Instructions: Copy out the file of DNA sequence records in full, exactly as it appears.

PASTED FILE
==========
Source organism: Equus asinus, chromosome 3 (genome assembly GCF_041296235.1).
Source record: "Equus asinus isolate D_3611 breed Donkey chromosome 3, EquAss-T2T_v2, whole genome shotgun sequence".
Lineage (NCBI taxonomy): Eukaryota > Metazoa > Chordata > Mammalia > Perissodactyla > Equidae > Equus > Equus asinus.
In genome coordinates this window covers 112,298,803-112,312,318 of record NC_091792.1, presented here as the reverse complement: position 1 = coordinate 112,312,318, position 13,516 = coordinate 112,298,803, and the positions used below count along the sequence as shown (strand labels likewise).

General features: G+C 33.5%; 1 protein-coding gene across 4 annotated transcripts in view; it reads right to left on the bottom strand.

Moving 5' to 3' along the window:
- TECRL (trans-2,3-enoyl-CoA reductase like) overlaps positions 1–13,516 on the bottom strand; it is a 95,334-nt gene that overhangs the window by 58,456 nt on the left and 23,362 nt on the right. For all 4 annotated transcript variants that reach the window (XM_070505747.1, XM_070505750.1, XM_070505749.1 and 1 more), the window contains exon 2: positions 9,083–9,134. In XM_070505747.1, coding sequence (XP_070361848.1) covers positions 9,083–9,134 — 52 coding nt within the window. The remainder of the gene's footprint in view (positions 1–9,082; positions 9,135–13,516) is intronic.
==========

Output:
Source organism: Equus asinus, chromosome 3 (genome assembly GCF_041296235.1).
Source record: "Equus asinus isolate D_3611 breed Donkey chromosome 3, EquAss-T2T_v2, whole genome shotgun sequence".
Lineage (NCBI taxonomy): Eukaryota > Metazoa > Chordata > Mammalia > Perissodactyla > Equidae > Equus > Equus asinus.
In genome coordinates this window covers 112,298,803-112,312,318 of record NC_091792.1, presented here as the reverse complement: position 1 = coordinate 112,312,318, position 13,516 = coordinate 112,298,803, and the positions used below count along the sequence as shown (strand labels likewise).

General features: G+C 33.5%; 1 protein-coding gene across 4 annotated transcripts in view; it reads right to left on the bottom strand.

Moving 5' to 3' along the window:
- TECRL (trans-2,3-enoyl-CoA reductase like) overlaps positions 1–13,516 on the bottom strand; it is a 95,334-nt gene that overhangs the window by 58,456 nt on the left and 23,362 nt on the right. For all 4 annotated transcript variants that reach the window (XM_070505747.1, XM_070505750.1, XM_070505749.1 and 1 more), the window contains exon 2: positions 9,083–9,134. In XM_070505747.1, coding sequence (XP_070361848.1) covers positions 9,083–9,134 — 52 coding nt within the window. The remainder of the gene's footprint in view (positions 1–9,082; positions 9,135–13,516) is intronic.